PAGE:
I also am rubbing progesterone in his ears and rubbing DMSO in ears on separate occasions. Hope I'm doing the right thing.
    He also loves coconut oil.
    His breathing has gotten a bit better but still up and down and has a swollen belly. And still quite weak.
    I'm totally perplexed, I still feel he would not cope going to vet and he is up and down so very confusing.
    I've researched FIP, heart failure, chronic kidney disease and renal failure. Symptoms are confusing as not fitting one thing or another. Wondering if it may be a parasite or gastro related. But no diarrhoea also vomiting has completely stopped.
    Any suggestions greatly appreciated.
    Jess
     
  12. redsun

    redsun Member

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    Oh god, where did you learn this? That obligate carnivores need fiber? The fiber will clog up the intestines of the cat, wouldn't be surprised if that is the cause of the swollen stomach. And even if it isnt directly causing it, it definitely is not helping, probably making it worse and worsening constipation. Cats should not be given any fiber at all. The cat will poop when it needs to.

    The vomiting stopped because you started feeding its natural diet.
     
  13. methylenewhite

    methylenewhite Member

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    I agree with @redsun It's better to substitute fiber with chitin of prawns or insects. My cats eat lots of insects, they hunt for them.
     
  14. Rafael Lao Wai

    Rafael Lao Wai Member

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    Glad he's a little better. Technically I don't have a cat, but there is this stray cat that comes to my house everyday and I feed her raw meat. She loves it, especially when the meat has a lot of blood. Beef heart usually releases a lot of blood as it thaws. When I once gave her microwaved meat, she thew up all of it, so I never gave her any form of cooked meat again. When I gave her store-bough, pasteurized milk, she started to cough, so that's something I didn't give again either.

    I think you're feeding him right. The only thing I'm not sure are great for him are vinegar and oat bran. Vinegar lowers blood sugar( at least in humans), so that would put more pressure on gluconeogenesis to maintain adequate blood sugar for the cat's organs. Carnivores, as far as I know, don't eat any fiber in the wild, unless they want to flush something out of their bowels( my grandmother's dog would eat a little bit of grass after eating something that didn't sit right in their gut). I'm afraid the oat bran will make him more constipated, since I myself get constipated from oat bran. I think the raw meat will do a better job at keeping him regular, since there are studies( in humans) showing that a very low fiber diet solves chronic constipation.

    Also, maybe giving him cyproheptadine is a good idea? Hopefully other forum members will chime in and say whether or not this is a good idea. I've given my stray cat cypro once or twice, but she wasn't constipated or bloated, so I cant say it's gonna work just as well for your cat, since the situation is very different.
     
  15. boris

    boris Member

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    I agree with oat bran being problematic. My cats get diarrhea eventually if I don‘t add fiber. That‘s why I stick with cooked ground mushroom. They like it, it adds a little umami to their food too.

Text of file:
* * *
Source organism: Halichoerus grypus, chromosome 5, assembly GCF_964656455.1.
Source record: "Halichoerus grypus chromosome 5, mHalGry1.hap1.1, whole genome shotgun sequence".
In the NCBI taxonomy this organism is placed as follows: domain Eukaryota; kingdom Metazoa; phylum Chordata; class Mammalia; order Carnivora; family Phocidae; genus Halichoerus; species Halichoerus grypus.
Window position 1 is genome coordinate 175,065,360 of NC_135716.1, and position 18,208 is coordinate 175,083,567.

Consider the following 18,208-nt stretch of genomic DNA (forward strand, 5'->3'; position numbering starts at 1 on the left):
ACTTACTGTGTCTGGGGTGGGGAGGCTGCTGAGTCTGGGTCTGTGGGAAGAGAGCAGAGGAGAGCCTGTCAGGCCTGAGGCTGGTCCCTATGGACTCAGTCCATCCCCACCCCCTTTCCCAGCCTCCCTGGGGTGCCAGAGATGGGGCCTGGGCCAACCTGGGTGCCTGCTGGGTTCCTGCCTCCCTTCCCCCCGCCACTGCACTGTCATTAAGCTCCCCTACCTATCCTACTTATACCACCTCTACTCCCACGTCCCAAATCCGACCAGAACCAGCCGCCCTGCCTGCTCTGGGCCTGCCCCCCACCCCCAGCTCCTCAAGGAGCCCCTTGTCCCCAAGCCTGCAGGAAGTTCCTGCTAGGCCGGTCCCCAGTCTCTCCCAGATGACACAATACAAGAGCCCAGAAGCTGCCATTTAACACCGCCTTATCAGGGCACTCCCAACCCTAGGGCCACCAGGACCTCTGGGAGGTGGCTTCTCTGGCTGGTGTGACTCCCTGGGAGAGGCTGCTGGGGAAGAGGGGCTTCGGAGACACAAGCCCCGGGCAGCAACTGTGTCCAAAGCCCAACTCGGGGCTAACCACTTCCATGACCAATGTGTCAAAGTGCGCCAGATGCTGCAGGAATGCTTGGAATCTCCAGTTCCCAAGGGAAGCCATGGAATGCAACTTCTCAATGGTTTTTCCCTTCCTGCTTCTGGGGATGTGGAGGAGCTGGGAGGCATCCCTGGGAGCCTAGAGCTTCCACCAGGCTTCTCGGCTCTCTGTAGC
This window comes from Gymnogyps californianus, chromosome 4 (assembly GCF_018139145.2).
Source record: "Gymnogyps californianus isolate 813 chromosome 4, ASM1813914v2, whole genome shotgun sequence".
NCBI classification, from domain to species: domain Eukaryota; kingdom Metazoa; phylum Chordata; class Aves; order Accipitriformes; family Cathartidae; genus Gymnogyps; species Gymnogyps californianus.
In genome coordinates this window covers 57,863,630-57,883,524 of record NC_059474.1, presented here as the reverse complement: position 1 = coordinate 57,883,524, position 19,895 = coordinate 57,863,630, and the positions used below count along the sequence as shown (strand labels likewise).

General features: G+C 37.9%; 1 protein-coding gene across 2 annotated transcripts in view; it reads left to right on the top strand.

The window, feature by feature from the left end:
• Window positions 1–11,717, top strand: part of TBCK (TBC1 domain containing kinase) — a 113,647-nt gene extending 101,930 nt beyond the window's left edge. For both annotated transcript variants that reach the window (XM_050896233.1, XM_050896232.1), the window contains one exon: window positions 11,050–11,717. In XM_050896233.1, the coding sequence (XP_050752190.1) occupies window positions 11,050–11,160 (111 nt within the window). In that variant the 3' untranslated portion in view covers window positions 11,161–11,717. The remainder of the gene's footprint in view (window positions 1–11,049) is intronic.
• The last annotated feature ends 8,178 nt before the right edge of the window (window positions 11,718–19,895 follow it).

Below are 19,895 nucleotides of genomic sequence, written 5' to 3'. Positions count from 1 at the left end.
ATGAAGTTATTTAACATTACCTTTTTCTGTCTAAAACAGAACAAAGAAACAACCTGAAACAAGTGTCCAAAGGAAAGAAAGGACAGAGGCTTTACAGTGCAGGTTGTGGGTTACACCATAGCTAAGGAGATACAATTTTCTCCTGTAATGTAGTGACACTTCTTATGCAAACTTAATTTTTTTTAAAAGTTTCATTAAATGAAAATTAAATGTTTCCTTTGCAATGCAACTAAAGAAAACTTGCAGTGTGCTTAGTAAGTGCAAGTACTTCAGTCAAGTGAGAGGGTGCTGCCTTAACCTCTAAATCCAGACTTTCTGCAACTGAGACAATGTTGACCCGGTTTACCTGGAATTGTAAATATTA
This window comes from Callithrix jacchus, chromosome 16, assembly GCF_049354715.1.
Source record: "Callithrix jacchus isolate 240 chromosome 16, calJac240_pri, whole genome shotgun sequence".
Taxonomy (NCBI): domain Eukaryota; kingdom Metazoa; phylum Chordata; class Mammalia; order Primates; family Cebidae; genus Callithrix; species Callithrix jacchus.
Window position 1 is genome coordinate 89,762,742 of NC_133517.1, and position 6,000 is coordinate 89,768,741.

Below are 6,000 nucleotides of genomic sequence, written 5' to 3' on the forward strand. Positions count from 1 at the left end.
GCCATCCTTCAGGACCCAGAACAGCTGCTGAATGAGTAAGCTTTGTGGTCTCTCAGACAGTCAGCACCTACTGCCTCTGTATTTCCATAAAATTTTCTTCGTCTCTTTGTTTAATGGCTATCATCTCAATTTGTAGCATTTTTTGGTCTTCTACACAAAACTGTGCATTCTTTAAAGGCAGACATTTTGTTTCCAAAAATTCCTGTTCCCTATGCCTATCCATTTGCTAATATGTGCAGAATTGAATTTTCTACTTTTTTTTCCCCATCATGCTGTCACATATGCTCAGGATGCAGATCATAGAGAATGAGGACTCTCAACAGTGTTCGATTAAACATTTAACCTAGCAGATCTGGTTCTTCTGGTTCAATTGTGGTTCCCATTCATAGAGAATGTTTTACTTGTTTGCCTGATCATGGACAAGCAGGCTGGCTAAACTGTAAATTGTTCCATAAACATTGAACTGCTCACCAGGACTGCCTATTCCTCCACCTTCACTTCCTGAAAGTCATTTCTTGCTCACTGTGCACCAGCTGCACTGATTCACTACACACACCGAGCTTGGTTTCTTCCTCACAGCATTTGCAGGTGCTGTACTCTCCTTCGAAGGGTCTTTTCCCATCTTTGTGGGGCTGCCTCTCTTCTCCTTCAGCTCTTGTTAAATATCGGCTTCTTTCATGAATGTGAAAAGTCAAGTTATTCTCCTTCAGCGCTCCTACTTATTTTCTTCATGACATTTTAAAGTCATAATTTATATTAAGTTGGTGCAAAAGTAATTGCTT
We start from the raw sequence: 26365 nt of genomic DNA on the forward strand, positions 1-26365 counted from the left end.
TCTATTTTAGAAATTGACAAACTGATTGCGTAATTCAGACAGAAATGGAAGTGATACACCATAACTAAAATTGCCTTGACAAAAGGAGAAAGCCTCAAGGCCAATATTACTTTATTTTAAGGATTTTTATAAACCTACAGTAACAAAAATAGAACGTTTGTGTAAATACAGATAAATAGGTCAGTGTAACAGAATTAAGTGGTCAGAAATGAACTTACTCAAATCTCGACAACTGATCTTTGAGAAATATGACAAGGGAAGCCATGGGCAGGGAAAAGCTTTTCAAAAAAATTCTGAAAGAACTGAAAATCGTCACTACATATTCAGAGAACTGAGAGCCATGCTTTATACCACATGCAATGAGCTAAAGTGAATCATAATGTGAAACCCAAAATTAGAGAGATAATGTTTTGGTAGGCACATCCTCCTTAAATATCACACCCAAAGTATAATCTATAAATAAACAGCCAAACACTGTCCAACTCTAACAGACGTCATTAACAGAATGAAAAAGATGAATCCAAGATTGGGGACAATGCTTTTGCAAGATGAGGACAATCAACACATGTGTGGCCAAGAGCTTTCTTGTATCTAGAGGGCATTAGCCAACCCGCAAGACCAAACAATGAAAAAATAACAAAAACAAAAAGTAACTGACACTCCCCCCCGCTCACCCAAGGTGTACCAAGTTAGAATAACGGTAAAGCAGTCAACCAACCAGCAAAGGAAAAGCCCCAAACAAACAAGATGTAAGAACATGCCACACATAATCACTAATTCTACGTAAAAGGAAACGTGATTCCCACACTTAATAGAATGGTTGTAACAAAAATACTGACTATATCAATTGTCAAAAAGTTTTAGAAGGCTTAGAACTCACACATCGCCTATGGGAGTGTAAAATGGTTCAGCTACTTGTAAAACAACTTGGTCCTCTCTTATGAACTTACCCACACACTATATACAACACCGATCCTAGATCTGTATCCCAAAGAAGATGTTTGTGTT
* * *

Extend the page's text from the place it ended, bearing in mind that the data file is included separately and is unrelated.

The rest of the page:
16. alywest

    alywest Member

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    When researching taurine supplements on amazon a bunch of people state that they gave it to cats with serious kidney issues and it was a lifesaver. Don't know why that isn't more common knowledge!
     
  17. boris

    boris Member

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    @alywest Yes!
    Taurine is an essential amino acid for cats. They need it to create bile salts and they can't synthesize sufficent taurine on their own, that's why it's important to add plenty of heart if you don't have a supplement.

    @Jessica Martin
    Good to hear your cat is doing a little better :)
     
  18. alywest

    alywest Member

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    I wish vets would share that information although commercial foods have taurine added so they probably figure they have enough. However, it seems based on people's reviews online that adding extra taurine has helped many a dying feline, so perhaps when the source is synthetic it needs to be given in greater amounts. With the raw food diet that the OP is attempting taurine should be plentiful but that is for an otherwise healthy cat.
     
  19. boris

    boris Member

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    Yes, extra taurine is super safe for cats. Even multiple times the recommended amount cause no bad side effects.

    Interesting to hear that it helped sick cats, I always had this feeling that commercial catfood has only the minimum amount of taurine.
     
  20. OP
    Jessica Martin

    Jessica Martin Member

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    @alywest @boris

    I have always been aware that taurine is a very important amino acid for cats, I just assumed that the pet industry always put enough in their food, obviously they didn't . They were aware of the importance of taurine in the early 70s but did nothing until 1987 I think when lots of cats died I think it was hundreds possibly more only then did they add taurine,absolutely shocking.

    I also found out in my research that when you grind raw meat for cats that are sick as mine is
    a lot of the taurine evaporates or oxidises not quite sure because it's more exposed and breaks down.
    I will buy some taurine powder and add to the meats.


    https://feline-nutrition.org/nutrition/how-much-taurine-should-i-add